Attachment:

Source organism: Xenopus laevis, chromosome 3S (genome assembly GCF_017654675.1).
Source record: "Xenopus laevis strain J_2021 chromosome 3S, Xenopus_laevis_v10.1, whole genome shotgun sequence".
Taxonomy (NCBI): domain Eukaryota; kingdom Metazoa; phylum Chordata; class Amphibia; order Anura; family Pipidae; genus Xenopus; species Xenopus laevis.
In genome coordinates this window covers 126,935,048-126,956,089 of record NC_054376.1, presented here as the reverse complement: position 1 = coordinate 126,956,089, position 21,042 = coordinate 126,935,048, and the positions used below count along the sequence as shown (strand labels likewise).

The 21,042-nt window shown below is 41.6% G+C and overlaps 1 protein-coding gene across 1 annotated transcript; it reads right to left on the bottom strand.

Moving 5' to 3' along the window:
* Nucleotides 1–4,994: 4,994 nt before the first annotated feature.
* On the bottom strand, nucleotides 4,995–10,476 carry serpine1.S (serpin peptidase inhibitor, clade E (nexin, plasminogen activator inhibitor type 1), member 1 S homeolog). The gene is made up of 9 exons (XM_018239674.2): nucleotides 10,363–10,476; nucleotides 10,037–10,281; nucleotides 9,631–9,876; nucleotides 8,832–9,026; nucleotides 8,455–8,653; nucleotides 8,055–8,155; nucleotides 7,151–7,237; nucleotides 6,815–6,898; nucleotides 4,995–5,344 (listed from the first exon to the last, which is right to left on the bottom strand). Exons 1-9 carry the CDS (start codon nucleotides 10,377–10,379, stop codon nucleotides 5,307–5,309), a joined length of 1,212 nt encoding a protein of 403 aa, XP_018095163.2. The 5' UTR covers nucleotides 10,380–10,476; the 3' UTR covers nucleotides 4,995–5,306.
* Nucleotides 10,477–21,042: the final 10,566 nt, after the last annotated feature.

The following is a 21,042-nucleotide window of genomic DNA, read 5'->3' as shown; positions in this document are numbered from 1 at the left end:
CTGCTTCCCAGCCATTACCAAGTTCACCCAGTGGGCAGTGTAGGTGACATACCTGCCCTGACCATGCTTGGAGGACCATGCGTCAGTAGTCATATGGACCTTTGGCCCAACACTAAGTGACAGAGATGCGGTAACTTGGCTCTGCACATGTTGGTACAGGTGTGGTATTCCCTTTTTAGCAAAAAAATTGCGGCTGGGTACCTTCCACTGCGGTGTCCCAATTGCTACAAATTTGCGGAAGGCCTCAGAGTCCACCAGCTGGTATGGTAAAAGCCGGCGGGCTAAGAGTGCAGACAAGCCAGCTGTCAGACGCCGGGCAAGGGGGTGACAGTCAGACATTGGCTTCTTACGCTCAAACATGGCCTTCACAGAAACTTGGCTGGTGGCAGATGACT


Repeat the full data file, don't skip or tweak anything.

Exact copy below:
Source organism: Xenopus laevis, chromosome 3S (genome assembly GCF_017654675.1).
Source record: "Xenopus laevis strain J_2021 chromosome 3S, Xenopus_laevis_v10.1, whole genome shotgun sequence".
Taxonomy (NCBI): domain Eukaryota; kingdom Metazoa; phylum Chordata; class Amphibia; order Anura; family Pipidae; genus Xenopus; species Xenopus laevis.
In genome coordinates this window covers 126,935,048-126,956,089 of record NC_054376.1, presented here as the reverse complement: position 1 = coordinate 126,956,089, position 21,042 = coordinate 126,935,048, and the positions used below count along the sequence as shown (strand labels likewise).

The 21,042-nt window shown below is 41.6% G+C and overlaps 1 protein-coding gene across 1 annotated transcript; it reads right to left on the bottom strand.

Moving 5' to 3' along the window:
* Nucleotides 1–4,994: 4,994 nt before the first annotated feature.
* On the bottom strand, nucleotides 4,995–10,476 carry serpine1.S (serpin peptidase inhibitor, clade E (nexin, plasminogen activator inhibitor type 1), member 1 S homeolog). The gene is made up of 9 exons (XM_018239674.2): nucleotides 10,363–10,476; nucleotides 10,037–10,281; nucleotides 9,631–9,876; nucleotides 8,832–9,026; nucleotides 8,455–8,653; nucleotides 8,055–8,155; nucleotides 7,151–7,237; nucleotides 6,815–6,898; nucleotides 4,995–5,344 (listed from the first exon to the last, which is right to left on the bottom strand). Exons 1-9 carry the CDS (start codon nucleotides 10,377–10,379, stop codon nucleotides 5,307–5,309), a joined length of 1,212 nt encoding a protein of 403 aa, XP_018095163.2. The 5' UTR covers nucleotides 10,380–10,476; the 3' UTR covers nucleotides 4,995–5,306.
* Nucleotides 10,477–21,042: the final 10,566 nt, after the last annotated feature.

The following is a 21,042-nucleotide window of genomic DNA, read 5'->3' as shown; positions in this document are numbered from 1 at the left end:
CTGCTTCCCAGCCATTACCAAGTTCACCCAGTGGGCAGTGTAGGTGACATACCTGCCCTGACCATGCTTGGAGGACCATGCGTCAGTAGTCATATGGACCTTTGGCCCAACACTAAGTGACAGAGATGCGGTAACTTGGCTCTGCACATGTTGGTACAGGTGTGGTATTCCCTTTTTAGCAAAAAAATTGCGGCTGGGTACCTTCCACTGCGGTGTCCCAATTGCTACAAATTTGCGGAAGGCCTCAGAGTCCACCAGCTGGTATGGTAAAAGCCGGCGGGCTAAGAGTGCAGACAAGCCAGCTGTCAGACGCCGGGCAAGGGGGTGACAGTCAGACATTGGCTTCTTACGCTCAAACATGGCCTTCACAGAAACTTGGCTGGTGGCAGATGACT